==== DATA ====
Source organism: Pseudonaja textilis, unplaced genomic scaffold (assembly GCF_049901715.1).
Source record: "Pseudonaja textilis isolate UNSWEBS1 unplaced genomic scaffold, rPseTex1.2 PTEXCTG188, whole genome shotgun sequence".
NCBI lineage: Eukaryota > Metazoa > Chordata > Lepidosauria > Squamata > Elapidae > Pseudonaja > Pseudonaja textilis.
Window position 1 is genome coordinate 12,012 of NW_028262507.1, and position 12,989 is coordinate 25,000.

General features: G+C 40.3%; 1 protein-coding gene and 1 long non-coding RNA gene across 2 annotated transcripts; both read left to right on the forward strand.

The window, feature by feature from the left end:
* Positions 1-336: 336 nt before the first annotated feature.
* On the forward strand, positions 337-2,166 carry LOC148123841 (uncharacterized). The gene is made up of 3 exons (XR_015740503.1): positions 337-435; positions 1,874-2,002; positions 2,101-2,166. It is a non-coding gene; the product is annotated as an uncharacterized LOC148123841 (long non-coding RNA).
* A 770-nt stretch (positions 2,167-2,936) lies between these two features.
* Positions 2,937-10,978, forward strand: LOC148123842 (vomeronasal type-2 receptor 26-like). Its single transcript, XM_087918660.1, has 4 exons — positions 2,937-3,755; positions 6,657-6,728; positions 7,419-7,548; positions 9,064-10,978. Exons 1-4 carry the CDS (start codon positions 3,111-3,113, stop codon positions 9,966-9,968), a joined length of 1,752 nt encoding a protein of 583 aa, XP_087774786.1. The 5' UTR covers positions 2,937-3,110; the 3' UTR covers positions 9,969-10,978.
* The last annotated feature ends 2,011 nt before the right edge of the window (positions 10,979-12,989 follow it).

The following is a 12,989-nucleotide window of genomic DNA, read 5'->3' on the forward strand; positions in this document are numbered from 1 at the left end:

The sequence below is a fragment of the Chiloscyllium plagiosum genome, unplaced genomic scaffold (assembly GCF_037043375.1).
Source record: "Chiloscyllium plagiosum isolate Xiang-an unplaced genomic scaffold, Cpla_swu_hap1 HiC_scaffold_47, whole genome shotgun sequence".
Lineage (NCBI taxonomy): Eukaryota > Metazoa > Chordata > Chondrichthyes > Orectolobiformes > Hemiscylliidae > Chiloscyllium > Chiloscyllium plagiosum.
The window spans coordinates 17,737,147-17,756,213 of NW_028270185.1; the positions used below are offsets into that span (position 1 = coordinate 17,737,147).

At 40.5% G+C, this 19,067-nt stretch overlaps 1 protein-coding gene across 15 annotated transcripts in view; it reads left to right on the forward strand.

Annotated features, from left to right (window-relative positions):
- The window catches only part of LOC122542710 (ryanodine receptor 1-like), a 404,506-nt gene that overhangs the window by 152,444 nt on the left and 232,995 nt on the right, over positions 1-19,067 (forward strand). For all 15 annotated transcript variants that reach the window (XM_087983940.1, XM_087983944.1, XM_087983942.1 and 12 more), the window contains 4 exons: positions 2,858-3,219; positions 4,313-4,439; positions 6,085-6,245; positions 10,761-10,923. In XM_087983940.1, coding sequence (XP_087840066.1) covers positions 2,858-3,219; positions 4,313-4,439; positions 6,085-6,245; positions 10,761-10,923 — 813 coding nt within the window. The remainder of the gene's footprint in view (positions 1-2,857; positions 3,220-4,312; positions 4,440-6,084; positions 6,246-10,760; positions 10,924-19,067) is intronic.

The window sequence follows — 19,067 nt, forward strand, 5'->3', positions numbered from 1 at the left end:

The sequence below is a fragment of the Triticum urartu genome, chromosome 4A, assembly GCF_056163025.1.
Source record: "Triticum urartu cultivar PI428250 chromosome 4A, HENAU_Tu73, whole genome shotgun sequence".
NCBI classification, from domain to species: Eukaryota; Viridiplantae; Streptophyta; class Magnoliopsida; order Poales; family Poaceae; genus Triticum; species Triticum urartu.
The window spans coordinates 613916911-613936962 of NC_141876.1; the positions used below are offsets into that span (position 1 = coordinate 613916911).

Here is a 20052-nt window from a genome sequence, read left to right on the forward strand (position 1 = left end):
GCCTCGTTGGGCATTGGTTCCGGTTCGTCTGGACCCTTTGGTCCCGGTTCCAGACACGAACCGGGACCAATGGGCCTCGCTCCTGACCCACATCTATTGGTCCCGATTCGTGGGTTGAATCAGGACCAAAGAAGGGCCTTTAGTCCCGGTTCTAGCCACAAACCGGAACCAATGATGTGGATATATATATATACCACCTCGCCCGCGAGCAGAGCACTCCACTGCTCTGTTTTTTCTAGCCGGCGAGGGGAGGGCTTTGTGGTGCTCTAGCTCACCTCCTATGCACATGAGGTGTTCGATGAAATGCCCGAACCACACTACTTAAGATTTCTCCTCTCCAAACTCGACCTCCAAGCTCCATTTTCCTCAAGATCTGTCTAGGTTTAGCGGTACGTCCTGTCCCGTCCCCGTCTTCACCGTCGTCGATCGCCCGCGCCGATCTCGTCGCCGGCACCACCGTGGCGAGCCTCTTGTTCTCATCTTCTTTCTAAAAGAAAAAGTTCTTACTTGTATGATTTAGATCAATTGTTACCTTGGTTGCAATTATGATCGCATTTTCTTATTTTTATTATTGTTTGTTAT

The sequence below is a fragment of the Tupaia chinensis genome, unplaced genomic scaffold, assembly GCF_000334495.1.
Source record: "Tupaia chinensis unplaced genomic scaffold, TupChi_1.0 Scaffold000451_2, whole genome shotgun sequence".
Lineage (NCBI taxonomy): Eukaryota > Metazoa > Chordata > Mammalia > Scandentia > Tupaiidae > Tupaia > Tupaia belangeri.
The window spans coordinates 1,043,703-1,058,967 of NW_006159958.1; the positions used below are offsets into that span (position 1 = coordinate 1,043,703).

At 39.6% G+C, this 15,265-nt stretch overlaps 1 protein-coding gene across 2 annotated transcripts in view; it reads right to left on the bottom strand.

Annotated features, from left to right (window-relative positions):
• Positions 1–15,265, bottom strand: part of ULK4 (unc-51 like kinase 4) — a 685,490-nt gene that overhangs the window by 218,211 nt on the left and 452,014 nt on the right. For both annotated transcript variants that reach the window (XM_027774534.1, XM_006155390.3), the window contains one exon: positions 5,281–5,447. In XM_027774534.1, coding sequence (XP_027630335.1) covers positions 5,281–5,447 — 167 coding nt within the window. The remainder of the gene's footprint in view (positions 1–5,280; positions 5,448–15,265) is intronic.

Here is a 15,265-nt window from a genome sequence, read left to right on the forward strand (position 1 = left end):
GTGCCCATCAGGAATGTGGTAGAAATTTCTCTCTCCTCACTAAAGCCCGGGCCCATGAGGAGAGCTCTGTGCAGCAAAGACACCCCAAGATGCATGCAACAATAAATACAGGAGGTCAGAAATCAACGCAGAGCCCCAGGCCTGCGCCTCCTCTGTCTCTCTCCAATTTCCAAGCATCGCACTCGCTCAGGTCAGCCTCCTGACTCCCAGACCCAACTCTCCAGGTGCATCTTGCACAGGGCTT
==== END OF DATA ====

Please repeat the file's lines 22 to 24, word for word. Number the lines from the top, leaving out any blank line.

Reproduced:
Source record: "Triticum urartu cultivar PI428250 chromosome 4A, HENAU_Tu73, whole genome shotgun sequence".
NCBI classification, from domain to species: Eukaryota; Viridiplantae; Streptophyta; class Magnoliopsida; order Poales; family Poaceae; genus Triticum; species Triticum urartu.
The window spans coordinates 613916911-613936962 of NC_141876.1; the positions used below are offsets into that span (position 1 = coordinate 613916911).